So you've never needed glasses. You've reached your thirties and suddenly reading the on screen TV guide is becoming a bit tricky. They must be making the writing smaller, right? You notice you're squinting to read signs, and in turn some unwanted lines are appearing from nowhere around your eyes and on your nose. Could it be you need glasses?
You tend to think everyone knows what an eye test involves, but maybe you don't if you've never needed one. This is a dummy's guide for you. How a visit to Specsavers in 2013/2014 goes. Which tests will your peepers be put through? Is there any uncomfortable or painful parts to the eyesight measurement? What about choosing frames? What are the options involved there?
I visited my regular Specsavers Store in the Bloomfield Centre, Bangor, Northern Ireland, where Melissa from Freshwater PR talked me through and took photos for me, Emma helped me choose frames and Stuart the store's director and optometrist provided the actual test.
So where do we start?
Your first stop is a darkened room with two machines. The first you rest your chin on, and put your head against a bar. You look into the machine and it gives a basic reading of whether you are short sighted or long sighted. Next the same machine tests the pressure in your eyeball. This is to check for any potential illness or disease related to sight, rather than dealing with eyesight strength.
This part is the only bit I'm not keen on. The machine puffs a tiny bit of air at your eye to record the pressure, and the 'pop' of the air coming toward me always makes me jump away from the machine! It's in no way painful, nor uncomfortable, but it's a natural reaction to move away from the air.
In the same room, the optician's assistant uses a different machine to take photos of the back of your eye. Again you just put your face against a machine, there's a bright light, and that's it done.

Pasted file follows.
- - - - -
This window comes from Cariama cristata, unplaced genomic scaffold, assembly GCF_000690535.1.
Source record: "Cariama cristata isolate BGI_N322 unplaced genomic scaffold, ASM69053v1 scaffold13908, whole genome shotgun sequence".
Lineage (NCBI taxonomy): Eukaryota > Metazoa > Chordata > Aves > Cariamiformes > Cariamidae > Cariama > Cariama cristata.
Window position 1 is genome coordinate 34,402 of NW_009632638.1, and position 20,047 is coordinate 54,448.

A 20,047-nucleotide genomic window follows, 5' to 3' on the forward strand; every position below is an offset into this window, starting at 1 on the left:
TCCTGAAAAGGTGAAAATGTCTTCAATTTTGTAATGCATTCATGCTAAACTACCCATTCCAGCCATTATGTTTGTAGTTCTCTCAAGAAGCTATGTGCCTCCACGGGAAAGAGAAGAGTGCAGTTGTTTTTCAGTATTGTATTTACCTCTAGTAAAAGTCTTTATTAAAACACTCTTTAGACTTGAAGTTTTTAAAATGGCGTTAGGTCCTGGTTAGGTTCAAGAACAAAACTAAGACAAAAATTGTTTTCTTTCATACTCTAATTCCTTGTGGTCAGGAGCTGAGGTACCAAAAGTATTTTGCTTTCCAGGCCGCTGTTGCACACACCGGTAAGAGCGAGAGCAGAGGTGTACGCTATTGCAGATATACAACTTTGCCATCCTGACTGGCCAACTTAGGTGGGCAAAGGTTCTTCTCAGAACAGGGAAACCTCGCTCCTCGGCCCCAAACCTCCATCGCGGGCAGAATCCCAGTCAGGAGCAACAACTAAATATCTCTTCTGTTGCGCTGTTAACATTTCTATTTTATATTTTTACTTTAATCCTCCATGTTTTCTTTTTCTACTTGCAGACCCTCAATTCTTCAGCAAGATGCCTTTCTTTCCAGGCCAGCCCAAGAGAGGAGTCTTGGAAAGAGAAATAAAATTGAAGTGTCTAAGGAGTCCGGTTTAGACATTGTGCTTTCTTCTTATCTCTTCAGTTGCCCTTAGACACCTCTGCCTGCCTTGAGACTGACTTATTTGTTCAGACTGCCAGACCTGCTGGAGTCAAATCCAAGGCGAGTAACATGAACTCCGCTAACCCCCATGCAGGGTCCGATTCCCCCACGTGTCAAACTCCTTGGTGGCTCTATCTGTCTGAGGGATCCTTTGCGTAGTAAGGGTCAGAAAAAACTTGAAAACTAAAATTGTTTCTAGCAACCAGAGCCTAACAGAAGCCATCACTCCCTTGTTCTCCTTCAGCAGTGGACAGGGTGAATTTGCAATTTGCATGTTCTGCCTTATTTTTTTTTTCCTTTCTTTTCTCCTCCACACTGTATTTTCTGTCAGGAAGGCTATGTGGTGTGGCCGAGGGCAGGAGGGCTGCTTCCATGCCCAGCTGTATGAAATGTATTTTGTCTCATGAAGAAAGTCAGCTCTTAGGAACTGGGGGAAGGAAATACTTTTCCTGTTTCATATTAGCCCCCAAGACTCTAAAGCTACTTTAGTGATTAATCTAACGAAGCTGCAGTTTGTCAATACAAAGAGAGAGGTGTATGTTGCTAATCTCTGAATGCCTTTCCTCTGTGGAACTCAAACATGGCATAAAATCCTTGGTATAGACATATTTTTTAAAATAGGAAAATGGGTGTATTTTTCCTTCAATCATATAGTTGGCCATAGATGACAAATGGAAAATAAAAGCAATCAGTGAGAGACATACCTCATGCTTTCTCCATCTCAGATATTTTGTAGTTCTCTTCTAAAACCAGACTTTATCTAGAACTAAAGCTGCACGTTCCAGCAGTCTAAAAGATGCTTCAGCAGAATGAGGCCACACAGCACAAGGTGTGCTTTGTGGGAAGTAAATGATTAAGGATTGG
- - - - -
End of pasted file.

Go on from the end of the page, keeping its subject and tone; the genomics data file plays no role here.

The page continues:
Next comes the official optician part of your eye test, in their room. That's where you read lines of letters through some funky looking robo-specs, like I'm doing in the photo above. Stuart will ask a series of questions and do visual tests to pin down what your prescription strength of lenses will need to be. All in all this takes around 10 - 15 minutes, and again there's no uncomfortable tests, or pain involved.
The last test is in another darkened room. You repeat the test for each eye, and wear a patch over the eye you aren't testing. The machine gives you a red light to focus on. Whenever you see a green light in your peripheral vision, you press a button. This tests you don't have any blind spots. It only takes five minutes. This tests isn't necessary every two years when you go for an eye exam, it's just done every so often.
Now it's the fun part, picking your frames. There's a really great buy one get one free on in Specsavers, and you can mix and match between normal glasses and prescription sunglasses, so that's what I did!
There is a wide price range of glasses to suit all budgets, and Specsavers also cater for NHS patients with free eye tests and free glasses for those on certain benefits or tax credits.
Emma helped me choose frames that were right for me. Not only in style, but frames that fitted my nose properly so they would be comfortable.
Finally a measurement is taken so the glasses can be fine tuned to perfectly fit on your ears and nose without slipping or poking.
Your glasses are then fitted with your lenses, and you can pick up the finished pairs an hour later.
I really love my new glasses, they are totally 'me'. Specsavers are also giving out golden tickets with an offer to buy another pair of glasses from their £69 and up ranges for half price. It can be used any time over the next six months, so I'll be popping back in for a second pair after Christmas.